‘Blindspotting’ to show at Maya Cinemas

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‘Blindspotting’ to show at Maya Cinemas

Daveed Diggs (left) and Rafael Casal (right) in “Blindspotting.”

Daveed Diggs (left) and Rafael Casal (right) in “Blindspotting.”

Daveed Diggs (left) and Rafael Casal (right) in “Blindspotting.”

Daveed Diggs (left) and Rafael Casal (right) in “Blindspotting.”

Alex Camilli, @A_Carnation

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In honor of Black History Month, which will soon pass, the Black Student Union will be hosting a free screening of the independent film “Blindspotting” at Maya Cinemas, an independent theatre located at 4085 Century Blvd in Pittsburg, CA.

The event begins with a 5 p.m. check-in Thurs. March 14. Prior to the movie showing, a discussion will take place courtesy of the Dean of Equity & Inclusion Dr. Sabrina Kwist and Coordinator of Social Justice at Mills College Sasha Brown.    

The themes introduced in “Blindspotting” cover sensitive topics such as racism, stereotyping and gentrification in Oakland. There will be a trigger warning before the movie begins due to the stereotypes portrayed.

“It was chosen because of the relevance currently and the wrongful deaths committed by police officers,” said BSU president T’Keyah Taylor. “It also shows how society is impacted by hate and ignorance.”

The film portrays acts of police brutality committed against black people seen in the Philando Castile and Stephon Clark cases. Castile was killed by a police officer during a traffic stop in Falcon Heights, Minnesota July 6, 2016.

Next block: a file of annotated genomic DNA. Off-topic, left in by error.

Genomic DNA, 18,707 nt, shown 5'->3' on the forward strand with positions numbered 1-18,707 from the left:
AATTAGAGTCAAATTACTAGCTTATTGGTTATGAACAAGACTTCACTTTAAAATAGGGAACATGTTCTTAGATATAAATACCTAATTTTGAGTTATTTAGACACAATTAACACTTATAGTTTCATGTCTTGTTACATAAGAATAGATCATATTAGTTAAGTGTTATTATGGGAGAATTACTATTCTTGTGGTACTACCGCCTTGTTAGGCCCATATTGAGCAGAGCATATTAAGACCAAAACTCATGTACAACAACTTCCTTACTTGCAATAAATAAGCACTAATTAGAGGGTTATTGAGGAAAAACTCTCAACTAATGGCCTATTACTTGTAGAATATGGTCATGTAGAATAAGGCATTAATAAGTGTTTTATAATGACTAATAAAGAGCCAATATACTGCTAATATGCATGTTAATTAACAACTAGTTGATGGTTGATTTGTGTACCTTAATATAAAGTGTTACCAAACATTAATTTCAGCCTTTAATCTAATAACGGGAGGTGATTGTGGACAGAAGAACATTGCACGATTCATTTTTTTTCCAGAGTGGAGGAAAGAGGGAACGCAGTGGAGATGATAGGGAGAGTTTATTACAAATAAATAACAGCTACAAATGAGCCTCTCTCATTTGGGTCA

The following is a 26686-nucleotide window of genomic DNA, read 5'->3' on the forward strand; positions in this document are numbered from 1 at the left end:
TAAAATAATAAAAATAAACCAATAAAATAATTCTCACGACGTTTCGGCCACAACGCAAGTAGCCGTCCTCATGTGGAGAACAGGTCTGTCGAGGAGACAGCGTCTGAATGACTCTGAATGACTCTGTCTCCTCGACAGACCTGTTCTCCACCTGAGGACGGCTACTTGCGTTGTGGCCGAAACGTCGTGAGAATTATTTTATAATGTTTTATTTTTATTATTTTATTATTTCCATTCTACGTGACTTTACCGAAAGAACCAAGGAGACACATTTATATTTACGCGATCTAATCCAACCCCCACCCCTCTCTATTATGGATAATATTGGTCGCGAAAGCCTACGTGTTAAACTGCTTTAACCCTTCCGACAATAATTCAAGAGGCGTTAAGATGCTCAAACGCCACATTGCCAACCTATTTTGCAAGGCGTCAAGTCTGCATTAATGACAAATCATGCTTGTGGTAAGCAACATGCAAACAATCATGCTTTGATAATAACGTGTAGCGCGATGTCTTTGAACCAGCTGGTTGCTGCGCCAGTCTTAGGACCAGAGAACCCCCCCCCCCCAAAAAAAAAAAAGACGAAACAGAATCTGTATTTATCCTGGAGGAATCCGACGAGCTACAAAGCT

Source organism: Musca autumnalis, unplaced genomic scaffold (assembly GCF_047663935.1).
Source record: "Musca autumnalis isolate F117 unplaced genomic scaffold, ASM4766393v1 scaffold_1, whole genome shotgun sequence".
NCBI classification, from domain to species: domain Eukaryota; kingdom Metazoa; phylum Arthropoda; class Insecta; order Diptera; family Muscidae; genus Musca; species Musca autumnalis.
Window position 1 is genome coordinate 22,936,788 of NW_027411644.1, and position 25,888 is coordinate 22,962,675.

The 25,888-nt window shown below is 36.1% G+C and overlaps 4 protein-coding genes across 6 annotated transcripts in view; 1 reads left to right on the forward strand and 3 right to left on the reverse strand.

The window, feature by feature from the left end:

On March 18, 2018, Clark was fleeing police before he was shot eight times for pointing what was believed to be a gun at the officers that was later revealed to have been a white iPhone. The shooting took place in Sacramento and created widespread protest across the country.

Oakland has been known as a cultural melting pot, but how it is depicted in the film is not at all far from reality. In a city where gentrification and racial stereotypes are commonplace, the interactions amongst the cast make for a timely narrative.

A basic understanding of social patterns and injustices is important for an individual to fully appreciate the content. LMC Student William Cruz gave his opinion on the film to be featured at Maya Cinemas. “After watching the movie it didn’t really resonate with me on a personal level,” Cruz said, “I can’t give it a specific rating cause I couldn’t really relate to it.”

Students who want to attend can reserve their seats here.

Seats that remain unclaimed will be available on a first-come, first-serve basis.

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